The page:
Merry Christmas
A Christmas Message

By Jorge Figueiredo - December 25th, 2013

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Not the worst thing in the world.

First of all, Merry Christmas! I know that this is not everyone’s holiday, but it is the one I subscribe to – regardless of what it might mean to everyone. So just consider this as my wish for you all to have a great holiday! I wrestled with the idea of today’s post – but watching some pretty ridiculous nonsense on Facebook got me riled up enough to write this.

The Holiday season is a time of giving, they say. What should be a fun and peaceful time of the year is, from my observations of those around me, filled with stress and frustration. One of the major contributors to this negativity is the gift-buying process – especially when choosing gifts for children. Usually, people fall into the trap of shopping for kids based on marketing that facilitates “easy” decision-making. Of course, the other word for this is “laziness”, and I’d like to tell you why.

We live in a society where genders seem to matter. That sounds like an obvious statement, because, on an elementary level they do – somewhat. I, however, am referring to marketing of children’s stuff. If you’re not sure of what I mean, I’m referring to the “pink for girls” and “blue for boys” bullshit that has existed for a long time, giving rise to the mentality that girls really shouldn’t play with dinky cars and boys shouldn’t play with Barbie dolls.

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Your kid can play with this…

This year, more than any other year, I have been somewhat sensitive to gender-based marketing; the reason for this being the GoldieBlox toy line. Like most people, I initially thought that it was a neat idea: a building toy for girls. I even considered getting some – until I took a step back and examined the marketing behind the toy. First of all, everything is in a palette that is traditionally “for girls”. Secondly, the animated spokesperson is a white, skinny, blue-eyed, blonde-haired girl. So…we’re fighting stereotypes by using other stereotypes? Meanwhile, friends were proclaiming how awesome these toys were, due to the fact that they were “empowering” young girls. Um. How? I can guarantee you that some of the people that espoused the virtues of GoldiBlox were the same people that were, just a short while ago, condemning LEGO’s Friends line of toys for being too “girly” (when in fact, they are one of my favourite sets1).

Now, don’t get me wrong. I think that, in essence, GoldiBlox are an interesting idea. What bothers me is the fact that there have to be toys “for girls” and “for boys”. Why can’t there just be toys? The reason is because we buy into this crap. I hear a lot of people throw their hands up in the air and buy into the marketing. Even worse, I hear other people complaining about the marketing and then giving into the hype anyway. We have no one to blame for this but ourselves. If we took a step back and just examined what it is that we value about the toys that we buy, it would be a lot easier. I’m not saying that we have to deny our children of whatever it is that their little hearts desire. I’m just saying that we have to temper that “need” with some common sense.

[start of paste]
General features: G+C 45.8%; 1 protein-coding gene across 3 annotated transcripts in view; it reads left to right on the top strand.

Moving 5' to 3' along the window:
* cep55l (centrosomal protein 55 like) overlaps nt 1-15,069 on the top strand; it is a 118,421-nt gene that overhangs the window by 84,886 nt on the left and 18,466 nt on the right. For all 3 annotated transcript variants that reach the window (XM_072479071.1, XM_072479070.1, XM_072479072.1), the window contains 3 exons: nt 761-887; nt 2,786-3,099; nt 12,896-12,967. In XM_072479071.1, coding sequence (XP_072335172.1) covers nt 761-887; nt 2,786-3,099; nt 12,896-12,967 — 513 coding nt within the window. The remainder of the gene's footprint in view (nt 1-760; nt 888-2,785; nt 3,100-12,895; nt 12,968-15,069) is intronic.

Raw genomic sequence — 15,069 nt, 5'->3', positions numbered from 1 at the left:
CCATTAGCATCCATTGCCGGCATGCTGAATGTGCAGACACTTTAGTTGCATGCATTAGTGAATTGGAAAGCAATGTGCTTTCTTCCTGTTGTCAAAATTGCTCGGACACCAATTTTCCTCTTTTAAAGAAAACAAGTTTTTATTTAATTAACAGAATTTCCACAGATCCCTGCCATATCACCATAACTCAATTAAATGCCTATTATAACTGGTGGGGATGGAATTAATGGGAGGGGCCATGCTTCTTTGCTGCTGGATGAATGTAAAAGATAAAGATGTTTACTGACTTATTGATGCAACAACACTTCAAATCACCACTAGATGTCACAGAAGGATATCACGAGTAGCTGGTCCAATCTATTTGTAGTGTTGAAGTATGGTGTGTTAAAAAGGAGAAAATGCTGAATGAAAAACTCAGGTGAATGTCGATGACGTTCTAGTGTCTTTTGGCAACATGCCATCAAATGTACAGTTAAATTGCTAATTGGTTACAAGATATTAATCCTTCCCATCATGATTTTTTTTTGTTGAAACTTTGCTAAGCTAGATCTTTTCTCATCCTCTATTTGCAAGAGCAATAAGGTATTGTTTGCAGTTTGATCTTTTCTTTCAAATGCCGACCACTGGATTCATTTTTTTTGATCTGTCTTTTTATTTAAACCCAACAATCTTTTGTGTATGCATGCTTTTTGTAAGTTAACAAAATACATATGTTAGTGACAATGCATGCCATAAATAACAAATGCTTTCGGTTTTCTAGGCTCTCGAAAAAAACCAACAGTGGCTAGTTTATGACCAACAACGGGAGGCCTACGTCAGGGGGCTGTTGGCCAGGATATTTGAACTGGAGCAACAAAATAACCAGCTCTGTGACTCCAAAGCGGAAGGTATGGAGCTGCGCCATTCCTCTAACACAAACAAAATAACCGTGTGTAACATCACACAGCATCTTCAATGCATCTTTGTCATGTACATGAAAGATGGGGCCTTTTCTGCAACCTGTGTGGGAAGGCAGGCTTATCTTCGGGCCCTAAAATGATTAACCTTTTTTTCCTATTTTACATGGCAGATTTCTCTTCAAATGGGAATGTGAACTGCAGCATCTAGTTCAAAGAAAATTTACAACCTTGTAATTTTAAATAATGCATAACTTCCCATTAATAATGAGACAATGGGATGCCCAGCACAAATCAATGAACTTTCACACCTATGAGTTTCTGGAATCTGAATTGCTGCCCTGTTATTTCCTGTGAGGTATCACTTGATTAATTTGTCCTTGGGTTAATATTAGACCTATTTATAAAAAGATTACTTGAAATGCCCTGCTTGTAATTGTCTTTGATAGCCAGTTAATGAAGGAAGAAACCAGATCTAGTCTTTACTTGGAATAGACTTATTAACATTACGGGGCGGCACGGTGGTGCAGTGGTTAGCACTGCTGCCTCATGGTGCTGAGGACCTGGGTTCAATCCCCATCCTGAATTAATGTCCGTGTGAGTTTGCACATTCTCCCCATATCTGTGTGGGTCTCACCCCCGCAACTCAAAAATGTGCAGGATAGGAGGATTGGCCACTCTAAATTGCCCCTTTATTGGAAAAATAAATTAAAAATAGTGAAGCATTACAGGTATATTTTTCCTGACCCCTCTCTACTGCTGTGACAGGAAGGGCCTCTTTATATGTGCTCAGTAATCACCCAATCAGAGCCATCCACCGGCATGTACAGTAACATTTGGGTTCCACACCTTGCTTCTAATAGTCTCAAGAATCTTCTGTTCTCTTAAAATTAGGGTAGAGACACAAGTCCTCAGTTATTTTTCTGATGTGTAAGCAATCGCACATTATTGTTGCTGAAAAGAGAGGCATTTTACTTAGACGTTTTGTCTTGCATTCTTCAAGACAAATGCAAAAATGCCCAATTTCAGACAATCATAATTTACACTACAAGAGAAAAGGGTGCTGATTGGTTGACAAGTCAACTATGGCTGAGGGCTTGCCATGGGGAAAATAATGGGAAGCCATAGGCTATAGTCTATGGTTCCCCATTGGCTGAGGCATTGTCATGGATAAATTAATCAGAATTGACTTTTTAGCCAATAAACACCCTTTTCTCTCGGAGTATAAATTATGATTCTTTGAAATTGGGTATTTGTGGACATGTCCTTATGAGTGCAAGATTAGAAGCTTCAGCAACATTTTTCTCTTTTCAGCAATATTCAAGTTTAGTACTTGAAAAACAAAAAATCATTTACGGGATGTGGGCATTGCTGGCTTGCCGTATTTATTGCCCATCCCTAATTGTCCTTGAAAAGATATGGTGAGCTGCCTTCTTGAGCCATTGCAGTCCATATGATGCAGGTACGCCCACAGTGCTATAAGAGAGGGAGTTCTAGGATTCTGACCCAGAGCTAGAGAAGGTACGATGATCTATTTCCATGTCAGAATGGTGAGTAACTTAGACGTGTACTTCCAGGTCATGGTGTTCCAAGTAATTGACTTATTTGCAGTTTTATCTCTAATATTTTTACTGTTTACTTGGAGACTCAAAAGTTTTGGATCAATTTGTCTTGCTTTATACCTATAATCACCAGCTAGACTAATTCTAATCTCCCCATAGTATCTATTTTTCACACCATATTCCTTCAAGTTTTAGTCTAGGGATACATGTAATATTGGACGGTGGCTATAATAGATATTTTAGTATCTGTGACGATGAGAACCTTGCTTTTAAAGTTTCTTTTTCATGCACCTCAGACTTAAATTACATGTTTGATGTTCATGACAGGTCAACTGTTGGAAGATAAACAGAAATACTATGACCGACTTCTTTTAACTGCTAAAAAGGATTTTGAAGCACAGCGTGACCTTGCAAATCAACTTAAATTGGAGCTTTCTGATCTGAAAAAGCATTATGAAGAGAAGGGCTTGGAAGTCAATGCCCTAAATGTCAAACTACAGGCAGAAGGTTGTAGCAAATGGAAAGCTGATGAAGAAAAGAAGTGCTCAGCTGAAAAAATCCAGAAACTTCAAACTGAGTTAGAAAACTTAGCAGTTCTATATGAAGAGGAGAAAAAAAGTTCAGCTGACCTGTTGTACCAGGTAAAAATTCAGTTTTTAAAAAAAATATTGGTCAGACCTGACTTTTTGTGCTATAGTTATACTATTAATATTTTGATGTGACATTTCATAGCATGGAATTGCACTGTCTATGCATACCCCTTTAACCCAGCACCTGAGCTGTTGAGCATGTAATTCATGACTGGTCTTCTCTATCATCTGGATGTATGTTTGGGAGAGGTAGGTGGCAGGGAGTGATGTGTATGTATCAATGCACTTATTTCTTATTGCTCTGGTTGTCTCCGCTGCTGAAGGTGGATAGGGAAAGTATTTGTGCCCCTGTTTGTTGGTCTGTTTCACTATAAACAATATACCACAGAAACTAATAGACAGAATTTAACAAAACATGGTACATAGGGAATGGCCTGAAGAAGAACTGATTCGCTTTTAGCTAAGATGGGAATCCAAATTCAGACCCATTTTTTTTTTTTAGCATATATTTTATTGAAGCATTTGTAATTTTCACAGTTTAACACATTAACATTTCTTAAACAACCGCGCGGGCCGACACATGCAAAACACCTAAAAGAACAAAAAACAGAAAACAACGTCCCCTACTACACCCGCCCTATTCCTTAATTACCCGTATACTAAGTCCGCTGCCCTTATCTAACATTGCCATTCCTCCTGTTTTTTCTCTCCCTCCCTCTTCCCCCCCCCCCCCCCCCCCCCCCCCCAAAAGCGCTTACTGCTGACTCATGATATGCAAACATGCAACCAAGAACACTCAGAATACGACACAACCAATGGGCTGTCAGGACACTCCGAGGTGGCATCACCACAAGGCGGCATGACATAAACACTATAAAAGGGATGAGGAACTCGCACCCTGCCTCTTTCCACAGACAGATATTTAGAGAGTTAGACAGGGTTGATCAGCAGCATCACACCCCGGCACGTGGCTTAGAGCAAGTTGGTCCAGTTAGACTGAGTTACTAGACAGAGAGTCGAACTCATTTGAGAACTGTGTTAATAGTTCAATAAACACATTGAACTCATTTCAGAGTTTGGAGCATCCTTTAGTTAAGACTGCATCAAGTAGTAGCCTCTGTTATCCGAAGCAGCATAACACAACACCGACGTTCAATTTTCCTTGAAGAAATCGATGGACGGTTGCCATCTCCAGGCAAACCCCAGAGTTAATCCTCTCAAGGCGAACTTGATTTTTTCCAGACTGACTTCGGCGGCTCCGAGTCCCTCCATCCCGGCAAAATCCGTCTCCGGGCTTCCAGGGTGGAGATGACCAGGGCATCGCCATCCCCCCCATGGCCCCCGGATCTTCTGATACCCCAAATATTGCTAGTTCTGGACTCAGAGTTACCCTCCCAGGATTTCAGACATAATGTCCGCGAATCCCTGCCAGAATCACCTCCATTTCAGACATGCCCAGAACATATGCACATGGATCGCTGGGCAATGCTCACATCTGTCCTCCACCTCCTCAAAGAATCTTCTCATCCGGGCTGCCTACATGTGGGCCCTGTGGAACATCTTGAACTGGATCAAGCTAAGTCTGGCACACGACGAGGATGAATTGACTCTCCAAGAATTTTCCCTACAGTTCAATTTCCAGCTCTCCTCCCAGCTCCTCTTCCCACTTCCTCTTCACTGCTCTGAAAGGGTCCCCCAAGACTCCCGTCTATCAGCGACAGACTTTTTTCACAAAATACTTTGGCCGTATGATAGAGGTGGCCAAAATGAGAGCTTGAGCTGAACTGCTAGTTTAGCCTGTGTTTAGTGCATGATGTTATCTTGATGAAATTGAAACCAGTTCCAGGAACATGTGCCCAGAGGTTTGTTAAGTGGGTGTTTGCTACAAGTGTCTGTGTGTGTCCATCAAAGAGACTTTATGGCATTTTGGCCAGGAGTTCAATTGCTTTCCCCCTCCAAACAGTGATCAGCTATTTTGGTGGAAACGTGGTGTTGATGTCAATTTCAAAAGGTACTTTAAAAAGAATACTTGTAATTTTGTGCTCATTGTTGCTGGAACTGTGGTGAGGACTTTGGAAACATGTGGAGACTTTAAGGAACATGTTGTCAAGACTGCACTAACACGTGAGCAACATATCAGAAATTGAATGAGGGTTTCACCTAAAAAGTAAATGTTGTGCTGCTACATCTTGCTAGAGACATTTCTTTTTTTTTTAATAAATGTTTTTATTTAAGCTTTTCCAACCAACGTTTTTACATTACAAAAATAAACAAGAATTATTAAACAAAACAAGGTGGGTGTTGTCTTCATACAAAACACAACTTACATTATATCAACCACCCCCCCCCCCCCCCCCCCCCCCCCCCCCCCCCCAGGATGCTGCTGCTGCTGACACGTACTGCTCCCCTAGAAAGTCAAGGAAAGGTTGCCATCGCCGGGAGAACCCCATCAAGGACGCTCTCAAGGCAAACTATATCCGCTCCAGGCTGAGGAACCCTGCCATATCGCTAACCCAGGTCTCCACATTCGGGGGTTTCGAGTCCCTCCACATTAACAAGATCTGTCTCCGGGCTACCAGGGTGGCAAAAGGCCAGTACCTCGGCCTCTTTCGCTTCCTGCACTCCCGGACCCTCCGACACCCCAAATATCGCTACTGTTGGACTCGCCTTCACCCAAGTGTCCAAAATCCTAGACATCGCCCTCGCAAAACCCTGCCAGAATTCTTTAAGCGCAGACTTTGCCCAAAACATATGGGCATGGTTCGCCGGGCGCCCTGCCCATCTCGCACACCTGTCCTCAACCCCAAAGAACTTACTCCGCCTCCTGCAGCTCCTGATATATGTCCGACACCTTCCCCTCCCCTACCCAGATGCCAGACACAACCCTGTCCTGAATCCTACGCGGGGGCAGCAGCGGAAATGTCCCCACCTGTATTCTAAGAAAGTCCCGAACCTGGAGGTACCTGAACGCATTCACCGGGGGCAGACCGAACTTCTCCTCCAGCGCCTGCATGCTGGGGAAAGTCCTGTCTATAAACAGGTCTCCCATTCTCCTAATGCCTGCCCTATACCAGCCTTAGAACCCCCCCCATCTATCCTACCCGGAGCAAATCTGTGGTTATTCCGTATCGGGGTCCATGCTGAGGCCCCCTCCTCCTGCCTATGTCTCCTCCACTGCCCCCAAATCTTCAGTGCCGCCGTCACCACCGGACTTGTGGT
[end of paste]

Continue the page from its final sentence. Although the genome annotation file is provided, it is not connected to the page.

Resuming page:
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…and this – at the same time! Yes!

The first step towards following through with this plan is to find out why your kids like the toys that they do and point out similarities with other toys. Seriously, how far away is an “action figure” from a “doll”? They are pretty much the same thing, when you get down to brass tacks. Does your daughter like Friends LEGO? Why not toss in a small Lord of the Rings LEGO kit as a supplement? Does your son like cars? Why not throw in a cool miniature sports car that might not be a “masculine” colour? I bet that you would be surprised at how flexible our kids are at accepting things that are outside of our comfort zone. Yeah. You read that correctly.

When Mrs. Thumbs and I were having a kiddo, we painted the room a neutral colour. We also didn’t tell anyone that we knew the gender of our soon-to-be-born baby during the baby shower. Why? Well, we didn’t want the influx of pink, pink, pink that we knew we would eventually have to deal with. Frankly, we also liked the colour, so our strategy worked out well for us. Since then, we have always made sure to keep something of a balance in our home, so that there are both “kinds” of toys around the house to play with. So far, I think it’s working out quite well. Sure, she’s all about princesses and pink at the moment – but it doesn’t take much for Superman, Gandalf, or Madara Uchiha to join the fray.

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One of the regular cast members in our games.

There is always a risk of coming across as a know-it-all jackass when writing an article like this2. It’s not supposed to be a cure-all for what ails society; nor is it supposed to be some kind of preachy parenting guide. It’s supposed to get you, the reader, to think. I certainly don’t imagine myself to be a perfect person or parent; nor do I know how my kid is going to turn out in the end. I can only do my best. I just think that if we did what I indicated above, things might be a little different around the schoolyard. And kids who decide to be different because of what they play with, might not have to feel so awkward about it if we support them. Merry Christmas!

1 – Seriously. This set has toilet bowls and big-screen TVs in it. Who says this is for girls?
2 – I could seriously write for pages and pages about this.

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Article comments by non-staff members do not necessarily reflect the views of Toronto Thumbs.


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